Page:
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ROBERT FICO
Analysis
Educational exposure of ideas, assumptions or hypotheses, based on proven facts" (which need not be strictly current affairs) Value in judgments are excluded, and the text comes close to an opinion article, without judging or making forecasts , just formulating hypotheses, giving motivated explanations and bringing together a variety of data

Robert Fico, or the unpredictable consequences of assassinations in Europe

No attempt on a leader’s life is innocuous, especially not in places with such a dense history as central Europe. And much less in a time as volatile as the current one

Robert Fico
Archduke Franz Ferdinand with his wife Sophie, shortly before they were assassinated in Sarajevo in 1914.Henry Guttmann Collection (Hulton Archive/ Getty Images)
Guillermo Altares

Many horrors of the 20th century began with an assassination that had a good chance of not happening. The killing of Archduke Franz Ferdinand along with his wife Sophie in Sarajevo, on June 28, 1914, which would eventually trigger World War I, occurred after an enormous accumulation of coincidences. The France-based Bosnian writer Velibor Colic, author of a novel about the assassination, Sarajevo Omnibus, described the crime as a “chaotic vaudeville.” Would history have changed if the killings had never happened? Maybe. The historian Christopher Clark has argued that if Gavrilo Princip, the perpetrator, had failed, Franz Ferdinand, who was not a warmonger, would have tried to avoid war.

Clark coined the concept of “sleepwalkers” — the title of his most famous book — to describe the way in which the great powers headed towards the disaster from which all other disasters arose: without World War I, the birth of Nazism cannot be explained, nor can World War II, nor surely the Russian Revolution and, therefore, Stalinism. Without being fully aware that their actions were going to lead the world towards destruction, European leaders moved steadily towards the abyss. When they became aware of the mechanism they had set in motion, it was too late to stop it.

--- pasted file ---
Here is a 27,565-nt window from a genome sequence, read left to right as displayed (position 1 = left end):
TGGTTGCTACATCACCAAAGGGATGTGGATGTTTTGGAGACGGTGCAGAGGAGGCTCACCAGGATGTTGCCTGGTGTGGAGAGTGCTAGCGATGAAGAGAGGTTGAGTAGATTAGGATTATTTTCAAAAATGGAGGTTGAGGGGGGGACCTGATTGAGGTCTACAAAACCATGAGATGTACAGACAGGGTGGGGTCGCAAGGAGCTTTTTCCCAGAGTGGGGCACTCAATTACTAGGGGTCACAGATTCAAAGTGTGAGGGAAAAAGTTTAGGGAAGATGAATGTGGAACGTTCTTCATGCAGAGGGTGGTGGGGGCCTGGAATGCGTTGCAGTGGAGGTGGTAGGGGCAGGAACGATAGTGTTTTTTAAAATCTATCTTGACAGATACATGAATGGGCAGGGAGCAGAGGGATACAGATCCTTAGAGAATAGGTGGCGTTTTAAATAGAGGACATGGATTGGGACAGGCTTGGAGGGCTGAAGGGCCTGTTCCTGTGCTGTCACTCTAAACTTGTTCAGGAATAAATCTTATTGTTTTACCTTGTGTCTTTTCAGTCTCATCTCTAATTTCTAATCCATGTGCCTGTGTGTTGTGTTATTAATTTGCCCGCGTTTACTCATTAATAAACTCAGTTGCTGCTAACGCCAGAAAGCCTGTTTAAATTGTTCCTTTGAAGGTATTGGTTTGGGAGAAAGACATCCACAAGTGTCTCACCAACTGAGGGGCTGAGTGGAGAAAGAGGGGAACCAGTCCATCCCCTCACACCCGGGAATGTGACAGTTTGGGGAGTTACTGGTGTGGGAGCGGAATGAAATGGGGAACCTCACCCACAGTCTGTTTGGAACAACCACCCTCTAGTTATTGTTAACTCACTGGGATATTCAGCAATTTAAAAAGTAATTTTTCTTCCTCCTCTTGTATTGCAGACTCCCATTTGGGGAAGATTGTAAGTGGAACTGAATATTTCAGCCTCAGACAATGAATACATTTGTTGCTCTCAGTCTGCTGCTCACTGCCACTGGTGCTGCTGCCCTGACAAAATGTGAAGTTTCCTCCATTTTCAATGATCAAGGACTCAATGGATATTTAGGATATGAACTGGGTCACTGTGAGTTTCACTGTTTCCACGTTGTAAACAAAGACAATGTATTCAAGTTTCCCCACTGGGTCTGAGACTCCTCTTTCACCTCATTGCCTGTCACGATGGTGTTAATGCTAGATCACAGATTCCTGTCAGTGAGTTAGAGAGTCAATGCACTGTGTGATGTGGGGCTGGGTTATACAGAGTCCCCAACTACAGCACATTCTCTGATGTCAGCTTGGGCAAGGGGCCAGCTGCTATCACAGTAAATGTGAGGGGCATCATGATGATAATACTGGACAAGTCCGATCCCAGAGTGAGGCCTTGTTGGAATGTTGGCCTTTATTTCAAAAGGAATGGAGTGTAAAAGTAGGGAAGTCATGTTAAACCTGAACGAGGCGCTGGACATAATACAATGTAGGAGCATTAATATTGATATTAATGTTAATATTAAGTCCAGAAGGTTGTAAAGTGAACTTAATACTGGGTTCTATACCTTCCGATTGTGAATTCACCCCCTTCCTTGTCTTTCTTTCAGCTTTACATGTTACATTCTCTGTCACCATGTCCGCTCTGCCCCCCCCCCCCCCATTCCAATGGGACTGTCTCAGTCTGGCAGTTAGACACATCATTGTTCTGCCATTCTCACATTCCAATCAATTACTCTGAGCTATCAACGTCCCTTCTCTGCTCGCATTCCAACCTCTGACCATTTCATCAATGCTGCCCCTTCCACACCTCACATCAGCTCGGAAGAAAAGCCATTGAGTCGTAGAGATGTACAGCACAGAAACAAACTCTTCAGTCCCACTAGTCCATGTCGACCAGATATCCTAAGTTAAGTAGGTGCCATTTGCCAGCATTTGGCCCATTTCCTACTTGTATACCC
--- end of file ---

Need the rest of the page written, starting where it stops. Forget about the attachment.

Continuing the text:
Many analysts wonder if we are living in a new era of sleepwalking in Europe, one of the reasons why Clark’s extraordinary book had such an impact. And the attempted assassination this Wednesday of Slovakia’s prime minister, the populist Robert Fico, is especially shocking because it comes at a time when many Europeans already think that anything — even a full-scale war with Russia — is possible. No assassination is innocuous, especially not in places with such a dense history as central Europe. And much less in a time as volatile as the current one.

Blood and flowers at the spot in Stockholm where Olof Palme was murdered, on February 28, 1986.
Blood and flowers at the spot in Stockholm where Olof Palme was murdered, on February 28, 1986.Bjorn Elgstrand/TT (TT NEWS AGENCY / Cordon Press)

The information surrounding the murder attempt against Fico, who is in critical condition, is scarce. On Wednesday afternoon, Slovakian authorities suggested that the crime was politically motivated. Fico is a complicated politician: an ally of Hungary’s Viktor Orbán, he stands closer to Russia than to Ukraine, and his views rarely coincide with those of the rest of EU leaders, who have unwaveringly condemned the crime. Too many complex political issues converge around his figure for a clear resolution of the crime, although one person has already been arrested.

It took the police 34 years to solve the murder of Swedish Prime Minister Olof Palme, who was killed in Stockholm in 1986 at the age of 56: in 2020, the crime was attributed to an individual who had been dead for 20 years. In the figure of Palme, one of the founders of European social democracy and one of the greatest symbols of honesty in politics, all the currents and conspiracies of his time also converged — although in a way totally contrary to that of Fico. In the Europe of the Ukrainian war, with Russian networks roaming freely across the continent, a new assassination attempt produces more than merely concern. It is one more indication that we are, unfortunately, living in interesting times.

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